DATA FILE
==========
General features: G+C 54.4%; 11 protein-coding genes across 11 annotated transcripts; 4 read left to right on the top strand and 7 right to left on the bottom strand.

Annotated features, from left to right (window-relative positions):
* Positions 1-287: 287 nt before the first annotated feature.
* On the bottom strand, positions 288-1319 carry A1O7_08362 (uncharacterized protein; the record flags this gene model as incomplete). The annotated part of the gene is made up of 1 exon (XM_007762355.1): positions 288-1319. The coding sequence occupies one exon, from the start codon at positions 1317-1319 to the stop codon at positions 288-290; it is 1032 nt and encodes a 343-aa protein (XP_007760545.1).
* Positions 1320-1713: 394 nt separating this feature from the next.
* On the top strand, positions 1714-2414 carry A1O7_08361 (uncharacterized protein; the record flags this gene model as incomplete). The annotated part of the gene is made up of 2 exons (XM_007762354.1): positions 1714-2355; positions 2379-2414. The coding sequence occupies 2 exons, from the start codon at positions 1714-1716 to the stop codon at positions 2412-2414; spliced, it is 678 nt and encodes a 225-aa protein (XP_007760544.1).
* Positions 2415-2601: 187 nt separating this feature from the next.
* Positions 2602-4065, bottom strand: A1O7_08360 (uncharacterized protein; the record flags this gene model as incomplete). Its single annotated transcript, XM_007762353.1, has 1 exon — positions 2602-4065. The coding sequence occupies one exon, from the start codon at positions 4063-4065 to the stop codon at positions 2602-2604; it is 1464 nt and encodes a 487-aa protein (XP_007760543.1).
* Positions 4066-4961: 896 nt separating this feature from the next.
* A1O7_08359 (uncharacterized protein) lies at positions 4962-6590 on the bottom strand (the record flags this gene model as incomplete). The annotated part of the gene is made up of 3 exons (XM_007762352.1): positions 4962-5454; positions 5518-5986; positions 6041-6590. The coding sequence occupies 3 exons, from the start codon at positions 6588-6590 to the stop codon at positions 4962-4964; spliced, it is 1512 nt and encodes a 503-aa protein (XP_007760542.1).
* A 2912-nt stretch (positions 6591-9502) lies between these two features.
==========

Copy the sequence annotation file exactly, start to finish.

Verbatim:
General features: G+C 54.4%; 11 protein-coding genes across 11 annotated transcripts; 4 read left to right on the top strand and 7 right to left on the bottom strand.

Annotated features, from left to right (window-relative positions):
* Positions 1-287: 287 nt before the first annotated feature.
* On the bottom strand, positions 288-1319 carry A1O7_08362 (uncharacterized protein; the record flags this gene model as incomplete). The annotated part of the gene is made up of 1 exon (XM_007762355.1): positions 288-1319. The coding sequence occupies one exon, from the start codon at positions 1317-1319 to the stop codon at positions 288-290; it is 1032 nt and encodes a 343-aa protein (XP_007760545.1).
* Positions 1320-1713: 394 nt separating this feature from the next.
* On the top strand, positions 1714-2414 carry A1O7_08361 (uncharacterized protein; the record flags this gene model as incomplete). The annotated part of the gene is made up of 2 exons (XM_007762354.1): positions 1714-2355; positions 2379-2414. The coding sequence occupies 2 exons, from the start codon at positions 1714-1716 to the stop codon at positions 2412-2414; spliced, it is 678 nt and encodes a 225-aa protein (XP_007760544.1).
* Positions 2415-2601: 187 nt separating this feature from the next.
* Positions 2602-4065, bottom strand: A1O7_08360 (uncharacterized protein; the record flags this gene model as incomplete). Its single annotated transcript, XM_007762353.1, has 1 exon — positions 2602-4065. The coding sequence occupies one exon, from the start codon at positions 4063-4065 to the stop codon at positions 2602-2604; it is 1464 nt and encodes a 487-aa protein (XP_007760543.1).
* Positions 4066-4961: 896 nt separating this feature from the next.
* A1O7_08359 (uncharacterized protein) lies at positions 4962-6590 on the bottom strand (the record flags this gene model as incomplete). The annotated part of the gene is made up of 3 exons (XM_007762352.1): positions 4962-5454; positions 5518-5986; positions 6041-6590. The coding sequence occupies 3 exons, from the start codon at positions 6588-6590 to the stop codon at positions 4962-4964; spliced, it is 1512 nt and encodes a 503-aa protein (XP_007760542.1).
* A 2912-nt stretch (positions 6591-9502) lies between these two features.